The case for voluntary unionism

Today the government put the controversial “Higher Education Support Amendment (Abolition of Compulsory Up-front Student Union Fees) Bill 2005” before Federal Parliament, which would ban compulsory student unionism (CSU) throughout Australia. Over recent months this proposal has been subject to countless protests by activist student groups and much bad-press. Consequently, as a staunch supporter of voluntary student unionism (VSU), I’ll present the supporting case from my personal perspective.

From my point of view, there are four main supporting arguments in favour of VSU:

  • Freedom of association
    One of the fundamental tenets of Democracy is freedom of association. When a student is forced to belong to an organisation which they do not want to belong to, this is a fundamental violation of our personal freedoms. This criticism applies to any sort of forced affiliation, but particularly to student unions since they are not all-inclusive and not representative of the majority (refer to my next point).
  • Student unions are not representative
    Student unions is Australia typically pursue blatant political agendas, usually including socialism, feminism, environmentalism, drug-law reform and countless other leftist ideologies, typically in extreme form. While people are certainly more than entitled to any or all of these points of view, the fact is that they do not represent a majority perspective. I should clarify that I am not suggesting that student unions instead start pursuing right-wing political agendas. Rather, they should pursue strictly apolitical agendas and focus on providing services which are available and useful to all. So long as student unions promote any ideology over any other, they are not, and cannot be the all-inclusive, representative bodies they should. However, student unions are so universally plagued by the problem of partisanship, and the political affiliations so firmly entrenched, that most students, myself included, have no faith whatsoever they will change on their own accord.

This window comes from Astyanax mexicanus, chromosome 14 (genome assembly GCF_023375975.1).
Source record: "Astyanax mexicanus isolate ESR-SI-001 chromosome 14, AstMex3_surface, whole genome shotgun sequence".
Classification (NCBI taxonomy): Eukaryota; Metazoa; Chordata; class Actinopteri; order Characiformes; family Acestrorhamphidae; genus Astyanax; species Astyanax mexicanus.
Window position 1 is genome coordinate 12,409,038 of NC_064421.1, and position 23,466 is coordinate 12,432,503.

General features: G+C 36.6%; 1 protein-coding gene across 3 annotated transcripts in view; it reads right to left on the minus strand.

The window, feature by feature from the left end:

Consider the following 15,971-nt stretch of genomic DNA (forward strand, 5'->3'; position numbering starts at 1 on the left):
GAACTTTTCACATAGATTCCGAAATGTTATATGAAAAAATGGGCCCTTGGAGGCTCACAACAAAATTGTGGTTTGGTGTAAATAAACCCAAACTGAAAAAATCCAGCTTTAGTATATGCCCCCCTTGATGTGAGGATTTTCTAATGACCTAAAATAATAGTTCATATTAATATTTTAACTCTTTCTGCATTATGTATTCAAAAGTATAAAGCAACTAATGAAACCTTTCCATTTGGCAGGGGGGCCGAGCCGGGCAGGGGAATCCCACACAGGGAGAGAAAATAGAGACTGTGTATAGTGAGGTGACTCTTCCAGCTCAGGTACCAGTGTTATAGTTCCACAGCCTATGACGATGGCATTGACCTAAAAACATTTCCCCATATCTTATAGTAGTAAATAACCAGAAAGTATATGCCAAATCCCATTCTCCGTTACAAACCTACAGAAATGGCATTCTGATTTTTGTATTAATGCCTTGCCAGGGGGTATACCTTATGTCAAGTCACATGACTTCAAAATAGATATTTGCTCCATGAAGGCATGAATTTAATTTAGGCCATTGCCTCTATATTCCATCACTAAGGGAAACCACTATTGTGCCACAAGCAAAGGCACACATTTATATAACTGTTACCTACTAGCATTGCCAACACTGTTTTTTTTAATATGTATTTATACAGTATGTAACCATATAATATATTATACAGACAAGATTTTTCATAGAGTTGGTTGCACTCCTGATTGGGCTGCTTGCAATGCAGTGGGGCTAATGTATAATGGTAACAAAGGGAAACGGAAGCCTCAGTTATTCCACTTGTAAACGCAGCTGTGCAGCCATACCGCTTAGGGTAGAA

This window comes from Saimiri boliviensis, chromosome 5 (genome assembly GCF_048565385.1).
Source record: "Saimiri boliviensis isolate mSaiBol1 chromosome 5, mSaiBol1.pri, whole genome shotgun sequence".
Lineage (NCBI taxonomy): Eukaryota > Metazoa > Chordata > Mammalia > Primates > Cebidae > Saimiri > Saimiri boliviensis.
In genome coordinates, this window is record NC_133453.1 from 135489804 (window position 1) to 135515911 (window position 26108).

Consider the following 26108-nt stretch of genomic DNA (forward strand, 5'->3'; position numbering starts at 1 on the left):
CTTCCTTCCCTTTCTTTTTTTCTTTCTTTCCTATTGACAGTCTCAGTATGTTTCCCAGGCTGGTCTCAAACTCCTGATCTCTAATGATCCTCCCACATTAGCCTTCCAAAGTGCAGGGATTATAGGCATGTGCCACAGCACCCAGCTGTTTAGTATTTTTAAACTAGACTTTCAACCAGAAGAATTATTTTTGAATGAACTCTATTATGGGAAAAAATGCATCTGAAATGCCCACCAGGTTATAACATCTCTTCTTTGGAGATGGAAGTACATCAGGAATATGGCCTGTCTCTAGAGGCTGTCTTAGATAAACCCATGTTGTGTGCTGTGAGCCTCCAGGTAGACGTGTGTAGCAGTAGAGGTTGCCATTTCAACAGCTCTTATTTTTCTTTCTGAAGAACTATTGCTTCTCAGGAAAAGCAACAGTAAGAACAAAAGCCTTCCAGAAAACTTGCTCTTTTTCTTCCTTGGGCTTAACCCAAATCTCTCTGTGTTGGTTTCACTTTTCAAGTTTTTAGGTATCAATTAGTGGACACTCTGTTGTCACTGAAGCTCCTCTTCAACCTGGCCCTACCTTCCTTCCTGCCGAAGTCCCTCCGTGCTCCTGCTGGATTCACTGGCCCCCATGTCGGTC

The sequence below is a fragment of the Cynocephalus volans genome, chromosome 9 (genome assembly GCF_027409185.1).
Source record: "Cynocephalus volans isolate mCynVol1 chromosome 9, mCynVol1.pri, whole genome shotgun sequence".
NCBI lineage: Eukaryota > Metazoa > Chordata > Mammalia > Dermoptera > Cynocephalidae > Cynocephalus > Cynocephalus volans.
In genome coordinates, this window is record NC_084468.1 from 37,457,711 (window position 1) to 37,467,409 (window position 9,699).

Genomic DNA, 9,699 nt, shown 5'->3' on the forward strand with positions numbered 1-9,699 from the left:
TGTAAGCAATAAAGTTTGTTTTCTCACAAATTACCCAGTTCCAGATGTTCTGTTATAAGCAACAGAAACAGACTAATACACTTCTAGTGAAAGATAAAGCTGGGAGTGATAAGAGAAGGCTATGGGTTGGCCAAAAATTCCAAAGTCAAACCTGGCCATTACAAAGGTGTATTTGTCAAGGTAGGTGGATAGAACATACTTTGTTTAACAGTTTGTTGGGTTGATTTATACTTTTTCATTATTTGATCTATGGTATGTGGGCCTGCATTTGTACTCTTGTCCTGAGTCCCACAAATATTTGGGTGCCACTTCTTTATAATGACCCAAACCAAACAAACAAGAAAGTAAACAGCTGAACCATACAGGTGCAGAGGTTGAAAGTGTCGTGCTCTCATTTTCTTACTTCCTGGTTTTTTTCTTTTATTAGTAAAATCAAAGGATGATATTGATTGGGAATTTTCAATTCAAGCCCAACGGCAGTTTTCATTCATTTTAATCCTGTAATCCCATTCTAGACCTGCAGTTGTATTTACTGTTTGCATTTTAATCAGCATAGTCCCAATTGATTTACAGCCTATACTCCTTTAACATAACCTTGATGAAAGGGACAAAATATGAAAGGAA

• Students should not have to pay for services they do not use
    At the University of Queensland, where I study, I pay approximately $300 per year in Student Union fees, and I should reasonably be able to expect something in return. Unfortunately, rather than using their massive budget to provide services of benefit to everyone, the money is funnelled into countless causes which are of no benefit to the vast majority of students. Following are a few examples of ways in which Student Union money is spent ‘representing’ students at UQ:

    • The Women’s Collective, a small group of activist feminists, receive approximately $150,000 per year in support from the Student Union. This money is spent on activities such as sending members to surf and meditation camps on the New South Wales North Coast. Needless to say, ‘services’ like this are an extravagance and of no benefit to the average student.
    • The Queer Collective, a group open to gays and lesbians on campus, receives similar levels of funding and spends it in similar ways.
    • The Food and Wine Appreciation Society, a small group of people who regularly eat-out at some of Brisbane’s most expensive and elite restaurants, at the expense of the University of Queensland Student Union.
    • The High Society, my personal favourite, is a group of marijuana smokers whose stated goal is to promote drug-law reform, but in fact organize for drug dealers from all across Brisbane to gather once a week on-campus to sell to UQ students. One of their trading sessions was recently stormed by the police, however they still meet regularly and still actively deal drugs to students on campus. Needless to say, this ‘essential service’ is subsidised by the Student Union.

    In the meantime, facilities like the refectories, which are used at some stage by the vast majority of students, are not subsidised and run at a large profit. In light of this, arguments in favour of CSU, which argue that it facilitates essential student services are not credible.

  • When membership is compulsory, student unions are run inefficiently
    In the absence of competitive forces, student unions have no incentive to run themselves efficiently. As an example, my purchases at the Union-owned refectories are approximately 20% more expensive than if I walk 10 minutes down the street to the nearest supermarket. The same applies to other Union-owned enterprises. Not only is the Union uncompetitive, but it actively seeks to stifle competition. In fact, the Union has regulations in place which forbid non-Union-owned enterprises from operating on Union premises, if they are in direct competition with a Union-owned enterprise.